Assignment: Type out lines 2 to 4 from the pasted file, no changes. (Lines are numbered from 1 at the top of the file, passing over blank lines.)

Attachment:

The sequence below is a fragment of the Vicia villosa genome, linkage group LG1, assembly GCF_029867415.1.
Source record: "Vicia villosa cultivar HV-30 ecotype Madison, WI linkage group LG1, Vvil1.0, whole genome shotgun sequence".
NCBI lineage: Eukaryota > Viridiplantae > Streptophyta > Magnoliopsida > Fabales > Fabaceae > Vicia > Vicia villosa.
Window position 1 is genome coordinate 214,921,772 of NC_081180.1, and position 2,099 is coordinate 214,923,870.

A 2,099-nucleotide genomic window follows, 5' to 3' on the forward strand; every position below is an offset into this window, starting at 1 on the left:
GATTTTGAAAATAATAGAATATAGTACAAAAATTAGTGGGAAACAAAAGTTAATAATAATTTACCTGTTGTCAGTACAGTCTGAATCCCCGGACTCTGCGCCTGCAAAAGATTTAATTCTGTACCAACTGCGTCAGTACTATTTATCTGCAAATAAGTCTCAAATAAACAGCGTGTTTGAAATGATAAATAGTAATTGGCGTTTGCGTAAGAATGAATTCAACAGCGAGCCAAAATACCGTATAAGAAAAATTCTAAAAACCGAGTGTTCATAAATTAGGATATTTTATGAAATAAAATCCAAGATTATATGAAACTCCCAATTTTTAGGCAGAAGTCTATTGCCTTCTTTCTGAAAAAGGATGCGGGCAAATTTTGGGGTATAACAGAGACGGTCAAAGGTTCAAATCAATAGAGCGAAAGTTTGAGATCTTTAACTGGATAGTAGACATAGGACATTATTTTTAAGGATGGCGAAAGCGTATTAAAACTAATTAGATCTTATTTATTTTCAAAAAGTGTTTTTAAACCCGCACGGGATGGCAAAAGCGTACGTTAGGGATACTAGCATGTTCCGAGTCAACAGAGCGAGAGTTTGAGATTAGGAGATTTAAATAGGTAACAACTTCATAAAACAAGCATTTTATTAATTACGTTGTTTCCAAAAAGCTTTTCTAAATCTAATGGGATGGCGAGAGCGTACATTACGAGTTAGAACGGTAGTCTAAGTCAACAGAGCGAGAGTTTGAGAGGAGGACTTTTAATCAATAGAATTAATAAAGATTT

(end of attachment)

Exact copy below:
Source record: "Vicia villosa cultivar HV-30 ecotype Madison, WI linkage group LG1, Vvil1.0, whole genome shotgun sequence".
NCBI lineage: Eukaryota > Viridiplantae > Streptophyta > Magnoliopsida > Fabales > Fabaceae > Vicia > Vicia villosa.
Window position 1 is genome coordinate 214,921,772 of NC_081180.1, and position 2,099 is coordinate 214,923,870.